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AC & SAC Guidelines

Frequently asked questions

Frequently asked questions can be found here.

Contacting the program chairs

If you encounter a situation that you are unable to resolve on your own, please contact the program chairs. Please refrain from writing to the program chairs at their own email addresses.

Introduction

Thank you for agreeing to serve for NeurIPS 2019! The community needs outstanding people like yourself to make NeurIPS a success, and we will work hard to make your duties as easy as possible. This page provides an overview of SAC and AC responsibilities and key dates.

In addition to the guidelines below, please familiarize yourself with the reviewer responsibilities and guidelines.  You will be interacting significantly with reviewers, and the quality and timeliness of their feedback is critical to your role, so please make sure you understand what is expected of them and how this has been communicated.

Key dates

  • SACs, ACs & reviewers enter domain conflicts, subject areas, TPMS information, etc.

    • April 1 -- April 15

  • SACs bid on ACs

    • 1 week: Mon April 15 -- Sun April 22

  • PCs assign ACs to SACs

    • 1 week: Mon April 23 -- Sun April 30

  • Abstract Submission deadline

    • Thu May 16 (4pm ET; 8pm UTC)

  • Paper Submission deadline

    • Thu May 23 (4pm ET; 8pm UTC)

  • ACs enter bids on submissions

    • 1 week: Fri May 17--Tues May 28

  • ACs/SACs enter individual conflicts

    • 1 week: Fri May 24--Tues May 28

  • PCs clean submissions, test for duplicates, run TPMS, assign ACs to papers

    • 1 week: Fri May 24--Thu May 30

  • Reviewers bid on submissions
    ACs bid on reviewers for submissions
    SACs micro-adjust AC assignments if needed (e.g. conflicts, bad assignment)

    • 1 week: Fri May 31--Thu Jun 6

  • PCs assign submissions to reviewers

    • 3 days: Fri Jun 7--Mon Jun 10

  • SACs & ACs micro-adjust reviewer assignments

    • 1 week: Tues Jun 11--Mon Jun 17

  • Reviewers write reviews

    • 4 weeks: Tues Jun 18--Mon Jul 15

  • SACs & ACs chase late reviews, add reviewers

    • 9 days: Thu Jul 16--Wed Jul 24

  • Authors respond to reviews

    • 1 week: Thu Jul 25--Wed Jul 31

  • ACs & reviewers discuss reviews & responses

    • 2 weeks: Thu Aug 1--Wed Aug 14

  • ACs make initial decisions with SACs (ACs write meta-review, SACs available to focus on borderline cases)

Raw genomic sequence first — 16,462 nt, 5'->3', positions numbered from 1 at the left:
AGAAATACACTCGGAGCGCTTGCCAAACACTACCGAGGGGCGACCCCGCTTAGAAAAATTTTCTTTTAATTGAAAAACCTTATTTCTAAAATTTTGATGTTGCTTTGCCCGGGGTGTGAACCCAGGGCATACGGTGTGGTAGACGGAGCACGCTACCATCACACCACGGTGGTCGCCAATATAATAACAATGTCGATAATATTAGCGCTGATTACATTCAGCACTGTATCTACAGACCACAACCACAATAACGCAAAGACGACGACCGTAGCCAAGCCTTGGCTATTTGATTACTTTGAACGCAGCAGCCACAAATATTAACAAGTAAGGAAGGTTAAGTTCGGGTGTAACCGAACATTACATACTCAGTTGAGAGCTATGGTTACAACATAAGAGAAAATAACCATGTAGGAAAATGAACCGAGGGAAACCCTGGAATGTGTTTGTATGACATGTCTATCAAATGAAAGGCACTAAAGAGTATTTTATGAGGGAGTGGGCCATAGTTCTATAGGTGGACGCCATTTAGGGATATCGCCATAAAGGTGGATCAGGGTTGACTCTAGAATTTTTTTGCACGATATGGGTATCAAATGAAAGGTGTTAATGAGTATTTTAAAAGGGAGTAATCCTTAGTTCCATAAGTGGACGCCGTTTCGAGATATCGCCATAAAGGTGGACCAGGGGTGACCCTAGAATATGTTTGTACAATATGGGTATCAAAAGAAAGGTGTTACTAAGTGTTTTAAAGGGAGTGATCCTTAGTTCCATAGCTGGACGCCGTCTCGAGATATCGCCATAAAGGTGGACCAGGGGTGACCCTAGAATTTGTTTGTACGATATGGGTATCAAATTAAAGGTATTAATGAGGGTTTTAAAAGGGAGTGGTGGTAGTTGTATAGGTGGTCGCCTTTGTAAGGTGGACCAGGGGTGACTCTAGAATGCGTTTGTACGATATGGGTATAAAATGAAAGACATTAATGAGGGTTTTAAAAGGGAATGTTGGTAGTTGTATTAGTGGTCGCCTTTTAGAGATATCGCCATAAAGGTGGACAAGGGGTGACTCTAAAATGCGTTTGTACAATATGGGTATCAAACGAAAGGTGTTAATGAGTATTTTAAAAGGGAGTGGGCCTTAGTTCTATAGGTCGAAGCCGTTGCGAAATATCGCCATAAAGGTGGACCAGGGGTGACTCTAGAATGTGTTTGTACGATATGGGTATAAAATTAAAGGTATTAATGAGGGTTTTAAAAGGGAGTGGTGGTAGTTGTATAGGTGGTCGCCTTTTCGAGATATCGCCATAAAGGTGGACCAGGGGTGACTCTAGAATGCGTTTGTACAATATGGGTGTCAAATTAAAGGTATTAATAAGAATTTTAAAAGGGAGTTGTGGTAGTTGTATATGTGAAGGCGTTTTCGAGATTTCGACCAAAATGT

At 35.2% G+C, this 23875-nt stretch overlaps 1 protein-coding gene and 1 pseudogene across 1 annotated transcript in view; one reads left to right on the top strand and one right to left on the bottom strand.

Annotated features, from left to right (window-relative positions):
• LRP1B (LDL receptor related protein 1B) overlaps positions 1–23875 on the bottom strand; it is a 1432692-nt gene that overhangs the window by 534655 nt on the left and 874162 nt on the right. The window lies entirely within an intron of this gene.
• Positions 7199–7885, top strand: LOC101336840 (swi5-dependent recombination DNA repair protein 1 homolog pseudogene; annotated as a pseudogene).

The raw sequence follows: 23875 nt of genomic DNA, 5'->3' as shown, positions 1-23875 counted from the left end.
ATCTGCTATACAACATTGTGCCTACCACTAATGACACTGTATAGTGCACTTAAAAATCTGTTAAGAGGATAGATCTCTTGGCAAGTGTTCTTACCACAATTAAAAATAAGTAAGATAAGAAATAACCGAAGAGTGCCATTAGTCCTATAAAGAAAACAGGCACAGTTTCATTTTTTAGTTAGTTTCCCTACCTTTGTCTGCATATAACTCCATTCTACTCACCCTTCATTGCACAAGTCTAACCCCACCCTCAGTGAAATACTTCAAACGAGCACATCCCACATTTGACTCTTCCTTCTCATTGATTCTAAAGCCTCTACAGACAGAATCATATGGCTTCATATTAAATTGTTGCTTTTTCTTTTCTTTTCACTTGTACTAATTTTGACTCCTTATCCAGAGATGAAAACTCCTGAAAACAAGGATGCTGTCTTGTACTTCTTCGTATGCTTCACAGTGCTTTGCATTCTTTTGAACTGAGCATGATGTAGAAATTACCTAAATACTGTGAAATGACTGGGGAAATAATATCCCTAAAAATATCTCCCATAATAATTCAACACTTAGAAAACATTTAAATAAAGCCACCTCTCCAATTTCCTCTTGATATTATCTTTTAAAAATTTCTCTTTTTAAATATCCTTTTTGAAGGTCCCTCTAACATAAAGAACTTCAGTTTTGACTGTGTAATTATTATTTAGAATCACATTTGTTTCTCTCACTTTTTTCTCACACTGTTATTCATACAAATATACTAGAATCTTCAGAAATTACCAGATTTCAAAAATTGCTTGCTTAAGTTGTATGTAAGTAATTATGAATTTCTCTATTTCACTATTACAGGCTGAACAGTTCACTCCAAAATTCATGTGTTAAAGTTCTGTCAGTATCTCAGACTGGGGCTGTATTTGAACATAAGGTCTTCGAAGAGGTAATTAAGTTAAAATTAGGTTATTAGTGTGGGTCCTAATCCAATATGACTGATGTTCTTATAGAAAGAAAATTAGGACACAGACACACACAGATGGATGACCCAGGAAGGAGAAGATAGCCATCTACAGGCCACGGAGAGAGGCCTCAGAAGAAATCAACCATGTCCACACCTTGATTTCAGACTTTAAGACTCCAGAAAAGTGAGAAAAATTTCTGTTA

• 1 week: Thu Aug 8--Wed Aug 14

  • ACs write metareviews (SACs focus on borderline cases)

    • 1 week: Thu Aug 15--Wed Aug 21

  • PCs & SACs finalize decisions (ACs & reviewers involved as necessary)

    • 1 week: Thu Aug 22--Wed Aug 28

  • Notification date

    • Wed Sep 4

General information

  • Please respect deadlines and respond to emails as promptly as possible!

  • It is crucial that we are able to reach you in a timely manner. We will send most emails from CMT (i.e., email@msr-cmt.org). Such emails are sometimes accidentally marked as spam. Please check your spam folder regularly and if you find such an email in there, please whitelist the CMT email address so that you will receive future emails from CMT.

  • If you have changed or plan to change your email address, please update CMT accordingly. We have no way of knowing whether an email sent to you from CMT has bounced, so it is crucial that you make sure that CMT has the correct email address for you at all times. You should also make sure that your domain conflicts in CMT are up to date; these are important for preventing conflicts during the review process.

  • The NeurIPS definitions of conflicts of interest (and instructions for entering them) have changed a little from last year, so please make sure you read this year’s definitions.

  • NeurIPS uses the Toronto Paper Matching System (TPMS) to assign submissions to ACs and reviewers. Please log into TPMS here and make sure that your profile is up to date.

  • All participants must agree to abide by the NeurIPS code of conduct.

Responsibilities